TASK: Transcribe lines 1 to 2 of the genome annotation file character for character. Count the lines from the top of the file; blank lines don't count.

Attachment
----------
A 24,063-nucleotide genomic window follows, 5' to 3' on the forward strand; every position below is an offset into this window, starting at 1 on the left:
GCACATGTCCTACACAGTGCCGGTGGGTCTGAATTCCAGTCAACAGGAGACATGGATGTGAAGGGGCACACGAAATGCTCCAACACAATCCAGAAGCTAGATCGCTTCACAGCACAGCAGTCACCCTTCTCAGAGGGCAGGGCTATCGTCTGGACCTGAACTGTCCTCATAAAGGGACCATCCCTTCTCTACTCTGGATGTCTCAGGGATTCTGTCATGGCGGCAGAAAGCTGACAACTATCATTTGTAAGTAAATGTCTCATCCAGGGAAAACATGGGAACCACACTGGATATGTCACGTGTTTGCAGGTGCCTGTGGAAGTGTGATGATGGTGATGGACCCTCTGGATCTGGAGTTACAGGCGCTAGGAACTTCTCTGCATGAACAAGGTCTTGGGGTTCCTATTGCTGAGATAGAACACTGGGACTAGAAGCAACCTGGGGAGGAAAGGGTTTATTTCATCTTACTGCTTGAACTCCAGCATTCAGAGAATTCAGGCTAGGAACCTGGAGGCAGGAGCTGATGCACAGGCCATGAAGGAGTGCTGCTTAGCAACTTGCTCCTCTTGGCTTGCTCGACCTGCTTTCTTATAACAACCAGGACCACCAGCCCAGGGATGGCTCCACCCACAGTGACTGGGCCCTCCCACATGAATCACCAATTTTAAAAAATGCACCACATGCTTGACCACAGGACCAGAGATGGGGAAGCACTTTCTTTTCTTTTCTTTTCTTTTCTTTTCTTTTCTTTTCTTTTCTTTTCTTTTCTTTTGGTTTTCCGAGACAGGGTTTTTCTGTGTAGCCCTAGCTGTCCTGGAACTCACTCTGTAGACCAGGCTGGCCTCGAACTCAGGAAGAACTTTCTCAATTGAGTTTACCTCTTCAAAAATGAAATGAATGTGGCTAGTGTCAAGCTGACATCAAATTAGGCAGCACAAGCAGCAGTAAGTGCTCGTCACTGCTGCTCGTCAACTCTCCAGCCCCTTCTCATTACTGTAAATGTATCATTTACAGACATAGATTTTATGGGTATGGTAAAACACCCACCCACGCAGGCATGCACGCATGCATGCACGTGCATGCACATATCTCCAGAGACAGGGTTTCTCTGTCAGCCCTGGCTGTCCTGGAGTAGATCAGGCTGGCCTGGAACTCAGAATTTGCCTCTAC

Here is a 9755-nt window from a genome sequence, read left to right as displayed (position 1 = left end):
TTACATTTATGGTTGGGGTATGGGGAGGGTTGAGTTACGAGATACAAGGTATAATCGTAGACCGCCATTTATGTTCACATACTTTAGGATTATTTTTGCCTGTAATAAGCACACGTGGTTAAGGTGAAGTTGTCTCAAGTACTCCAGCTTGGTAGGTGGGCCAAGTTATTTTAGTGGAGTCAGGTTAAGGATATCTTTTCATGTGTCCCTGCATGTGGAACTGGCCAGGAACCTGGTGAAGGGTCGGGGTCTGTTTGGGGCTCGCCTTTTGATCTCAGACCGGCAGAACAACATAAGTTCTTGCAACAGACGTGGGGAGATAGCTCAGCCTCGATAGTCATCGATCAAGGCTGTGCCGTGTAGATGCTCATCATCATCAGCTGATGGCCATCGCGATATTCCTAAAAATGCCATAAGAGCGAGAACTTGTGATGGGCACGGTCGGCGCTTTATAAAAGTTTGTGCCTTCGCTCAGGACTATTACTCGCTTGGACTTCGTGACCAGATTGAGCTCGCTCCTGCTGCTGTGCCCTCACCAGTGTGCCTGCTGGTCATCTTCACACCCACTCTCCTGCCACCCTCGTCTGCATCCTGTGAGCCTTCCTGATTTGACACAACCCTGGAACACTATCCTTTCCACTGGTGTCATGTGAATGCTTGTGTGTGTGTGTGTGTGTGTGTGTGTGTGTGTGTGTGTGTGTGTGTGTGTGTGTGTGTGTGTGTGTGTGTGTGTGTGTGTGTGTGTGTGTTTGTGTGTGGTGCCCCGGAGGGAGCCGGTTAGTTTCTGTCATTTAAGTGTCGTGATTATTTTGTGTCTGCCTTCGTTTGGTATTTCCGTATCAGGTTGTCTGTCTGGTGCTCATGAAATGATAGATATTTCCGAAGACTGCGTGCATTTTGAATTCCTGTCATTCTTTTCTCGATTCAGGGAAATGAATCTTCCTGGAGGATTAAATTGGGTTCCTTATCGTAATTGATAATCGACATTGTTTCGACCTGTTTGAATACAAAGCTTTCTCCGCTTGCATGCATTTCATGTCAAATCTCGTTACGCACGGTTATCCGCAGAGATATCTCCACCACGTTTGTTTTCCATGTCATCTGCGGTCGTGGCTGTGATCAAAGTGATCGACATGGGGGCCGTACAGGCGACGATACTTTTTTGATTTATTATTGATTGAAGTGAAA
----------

A 24,063-nucleotide genomic window follows, 5' to 3' on the forward strand; every position below is an offset into this window, starting at 1 on the left:
GCACATGTCCTACACAGTGCCGGTGGGTCTGAATTCCAGTCAACAGGAGACATGGATGTGAAGGGGCACACGAAATGCTCCAACACAATCCAGAAGCTAGATCGCTTCACAGCACAGCAGTCACCCTTCTCAGAGGGCAGGGCTATCGTCTGGACCTGAACTGTCCTCATAAAGGGACCATCCCTTCTCTACTCTGGATGTCTCAGGGATTCTGTCATGGCGGCAGAAAGCTGACAACTATCATTTGTAAGTAAATGTCTCATCCAGGGAAAACATGGGAACCACACTGGATATGTCACGTGTTTGCAGGTGCCTGTGGAAGTGTGATGATGGTGATGGACCCTCTGGATCTGGAGTTACAGGCGCTAGGAACTTCTCTGCATGAACAAGGTCTTGGGGTTCCTATTGCTGAGATAGAACACTGGGACTAGAAGCAACCTGGGGAGGAAAGGGTTTATTTCATCTTACTGCTTGAACTCCAGCATTCAGAGAATTCAGGCTAGGAACCTGGAGGCAGGAGCTGATGCACAGGCCATGAAGGAGTGCTGCTTAGCAACTTGCTCCTCTTGGCTTGCTCGACCTGCTTTCTTATAACAACCAGGACCACCAGCCCAGGGATGGCTCCACCCACAGTGACTGGGCCCTCCCACATGAATCACCAATTTTAAAAAATGCACCACATGCTTGACCACAGGACCAGAGATGGGGAAGCACTTTCTTTTCTTTTCTTTTCTTTTCTTTTCTTTTCTTTTCTTTTCTTTTCTTTTCTTTTGGTTTTCCGAGACAGGGTTTTTCTGTGTAGCCCTAGCTGTCCTGGAACTCACTCTGTAGACCAGGCTGGCCTCGAACTCAGGAAGAACTTTCTCAATTGAGTTTACCTCTTCAAAAATGAAATGAATGTGGCTAGTGTCAAGCTGACATCAAATTAGGCAGCACAAGCAGCAGTAAGTGCTCGTCACTGCTGCTCGTCAACTCTCCAGCCCCTTCTCATTACTGTAAATGTATCATTTACAGACATAGATTTTATGGGTATGGTAAAACACCCACCCACGCAGGCATGCACGCATGCATGCACGTGCATGCACATATCTCCAGAGACAGGGTTTCTCTGTCAGCCCTGGCTGTCCTGGAGTAGATCAGGCTGGCCTGGAACTCAGAATTTGCCTCTAC